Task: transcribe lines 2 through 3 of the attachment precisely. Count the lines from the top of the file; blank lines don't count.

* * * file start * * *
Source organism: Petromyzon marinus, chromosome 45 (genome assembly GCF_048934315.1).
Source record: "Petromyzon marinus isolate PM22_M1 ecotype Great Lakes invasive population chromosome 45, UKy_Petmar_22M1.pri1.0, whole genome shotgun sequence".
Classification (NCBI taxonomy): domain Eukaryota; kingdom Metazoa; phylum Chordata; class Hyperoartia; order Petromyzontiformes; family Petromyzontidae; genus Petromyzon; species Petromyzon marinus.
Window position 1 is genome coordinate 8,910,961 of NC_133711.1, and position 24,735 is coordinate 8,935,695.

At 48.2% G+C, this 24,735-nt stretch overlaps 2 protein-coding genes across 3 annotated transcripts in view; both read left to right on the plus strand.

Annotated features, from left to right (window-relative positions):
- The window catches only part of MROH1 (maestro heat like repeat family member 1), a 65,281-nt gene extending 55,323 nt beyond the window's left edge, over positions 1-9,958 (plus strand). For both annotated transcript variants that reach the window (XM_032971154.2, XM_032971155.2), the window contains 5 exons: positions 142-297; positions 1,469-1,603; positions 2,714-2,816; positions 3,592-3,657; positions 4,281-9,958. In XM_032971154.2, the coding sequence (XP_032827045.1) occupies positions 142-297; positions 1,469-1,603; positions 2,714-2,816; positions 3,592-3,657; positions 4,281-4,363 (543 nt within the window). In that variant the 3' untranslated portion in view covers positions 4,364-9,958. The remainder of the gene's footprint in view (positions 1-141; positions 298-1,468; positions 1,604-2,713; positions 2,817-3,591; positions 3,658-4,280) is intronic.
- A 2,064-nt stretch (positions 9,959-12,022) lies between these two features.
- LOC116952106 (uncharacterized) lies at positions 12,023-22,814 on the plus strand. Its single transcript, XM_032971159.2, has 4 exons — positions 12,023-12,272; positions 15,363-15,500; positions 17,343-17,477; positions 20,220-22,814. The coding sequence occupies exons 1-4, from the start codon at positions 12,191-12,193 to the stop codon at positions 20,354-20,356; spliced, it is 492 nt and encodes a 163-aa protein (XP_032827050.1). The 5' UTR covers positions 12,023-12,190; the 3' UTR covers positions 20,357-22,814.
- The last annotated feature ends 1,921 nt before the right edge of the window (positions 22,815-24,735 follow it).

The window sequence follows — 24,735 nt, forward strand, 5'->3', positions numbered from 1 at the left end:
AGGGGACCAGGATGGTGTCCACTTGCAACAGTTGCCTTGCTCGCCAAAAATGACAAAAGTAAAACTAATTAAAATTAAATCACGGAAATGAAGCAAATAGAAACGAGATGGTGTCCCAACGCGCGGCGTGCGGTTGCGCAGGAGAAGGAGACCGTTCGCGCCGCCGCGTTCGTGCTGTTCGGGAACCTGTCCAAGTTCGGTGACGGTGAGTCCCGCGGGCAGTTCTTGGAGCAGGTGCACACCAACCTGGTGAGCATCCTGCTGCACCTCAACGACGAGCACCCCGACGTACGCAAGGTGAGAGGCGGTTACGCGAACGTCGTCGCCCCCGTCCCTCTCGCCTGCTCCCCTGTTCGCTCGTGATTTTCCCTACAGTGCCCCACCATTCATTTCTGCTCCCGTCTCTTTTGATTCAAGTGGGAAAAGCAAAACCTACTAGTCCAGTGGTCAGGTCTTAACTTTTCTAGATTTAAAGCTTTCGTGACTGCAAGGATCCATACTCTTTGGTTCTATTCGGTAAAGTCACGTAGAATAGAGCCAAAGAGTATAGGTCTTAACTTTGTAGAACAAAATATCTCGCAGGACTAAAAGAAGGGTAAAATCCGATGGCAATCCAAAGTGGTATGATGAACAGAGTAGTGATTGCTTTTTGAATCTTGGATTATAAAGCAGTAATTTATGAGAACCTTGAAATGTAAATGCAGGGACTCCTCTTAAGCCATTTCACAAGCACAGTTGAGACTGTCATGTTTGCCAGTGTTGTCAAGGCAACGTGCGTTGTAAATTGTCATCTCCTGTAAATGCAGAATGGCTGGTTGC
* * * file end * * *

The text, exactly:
Source record: "Petromyzon marinus isolate PM22_M1 ecotype Great Lakes invasive population chromosome 45, UKy_Petmar_22M1.pri1.0, whole genome shotgun sequence".
Classification (NCBI taxonomy): domain Eukaryota; kingdom Metazoa; phylum Chordata; class Hyperoartia; order Petromyzontiformes; family Petromyzontidae; genus Petromyzon; species Petromyzon marinus.